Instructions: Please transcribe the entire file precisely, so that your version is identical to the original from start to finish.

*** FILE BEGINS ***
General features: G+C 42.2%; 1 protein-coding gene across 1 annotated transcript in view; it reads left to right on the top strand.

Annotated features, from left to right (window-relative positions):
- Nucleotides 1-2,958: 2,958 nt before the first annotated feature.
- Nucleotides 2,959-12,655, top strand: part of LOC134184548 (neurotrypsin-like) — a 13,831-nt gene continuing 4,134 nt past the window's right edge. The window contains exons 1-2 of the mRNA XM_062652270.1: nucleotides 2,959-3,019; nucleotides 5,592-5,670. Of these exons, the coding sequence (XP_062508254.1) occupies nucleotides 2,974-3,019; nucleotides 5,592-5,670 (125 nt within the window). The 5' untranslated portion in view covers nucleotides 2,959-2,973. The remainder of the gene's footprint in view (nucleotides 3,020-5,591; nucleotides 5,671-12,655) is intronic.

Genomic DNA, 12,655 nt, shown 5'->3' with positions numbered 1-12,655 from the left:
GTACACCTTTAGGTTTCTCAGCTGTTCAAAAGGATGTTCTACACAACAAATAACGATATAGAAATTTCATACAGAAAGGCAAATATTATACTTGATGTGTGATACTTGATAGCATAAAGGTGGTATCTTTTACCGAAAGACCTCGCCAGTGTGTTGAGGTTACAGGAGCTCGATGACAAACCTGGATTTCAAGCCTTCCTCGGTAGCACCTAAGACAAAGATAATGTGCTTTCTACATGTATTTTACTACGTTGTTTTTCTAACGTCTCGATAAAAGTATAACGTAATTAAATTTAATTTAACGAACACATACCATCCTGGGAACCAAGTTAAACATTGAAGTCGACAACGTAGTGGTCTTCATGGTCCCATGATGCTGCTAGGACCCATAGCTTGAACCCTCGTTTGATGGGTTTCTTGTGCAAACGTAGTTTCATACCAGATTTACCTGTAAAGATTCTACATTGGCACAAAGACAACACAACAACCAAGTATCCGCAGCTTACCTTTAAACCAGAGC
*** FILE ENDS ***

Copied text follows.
General features: G+C 42.2%; 1 protein-coding gene across 1 annotated transcript in view; it reads left to right on the top strand.

Annotated features, from left to right (window-relative positions):
- Nucleotides 1-2,958: 2,958 nt before the first annotated feature.
- Nucleotides 2,959-12,655, top strand: part of LOC134184548 (neurotrypsin-like) — a 13,831-nt gene continuing 4,134 nt past the window's right edge. The window contains exons 1-2 of the mRNA XM_062652270.1: nucleotides 2,959-3,019; nucleotides 5,592-5,670. Of these exons, the coding sequence (XP_062508254.1) occupies nucleotides 2,974-3,019; nucleotides 5,592-5,670 (125 nt within the window). The 5' untranslated portion in view covers nucleotides 2,959-2,973. The remainder of the gene's footprint in view (nucleotides 3,020-5,591; nucleotides 5,671-12,655) is intronic.

Genomic DNA, 12,655 nt, shown 5'->3' with positions numbered 1-12,655 from the left:
GTACACCTTTAGGTTTCTCAGCTGTTCAAAAGGATGTTCTACACAACAAATAACGATATAGAAATTTCATACAGAAAGGCAAATATTATACTTGATGTGTGATACTTGATAGCATAAAGGTGGTATCTTTTACCGAAAGACCTCGCCAGTGTGTTGAGGTTACAGGAGCTCGATGACAAACCTGGATTTCAAGCCTTCCTCGGTAGCACCTAAGACAAAGATAATGTGCTTTCTACATGTATTTTACTACGTTGTTTTTCTAACGTCTCGATAAAAGTATAACGTAATTAAATTTAATTTAACGAACACATACCATCCTGGGAACCAAGTTAAACATTGAAGTCGACAACGTAGTGGTCTTCATGGTCCCATGATGCTGCTAGGACCCATAGCTTGAACCCTCGTTTGATGGGTTTCTTGTGCAAACGTAGTTTCATACCAGATTTACCTGTAAAGATTCTACATTGGCACAAAGACAACACAACAACCAAGTATCCGCAGCTTACCTTTAAACCAGAGC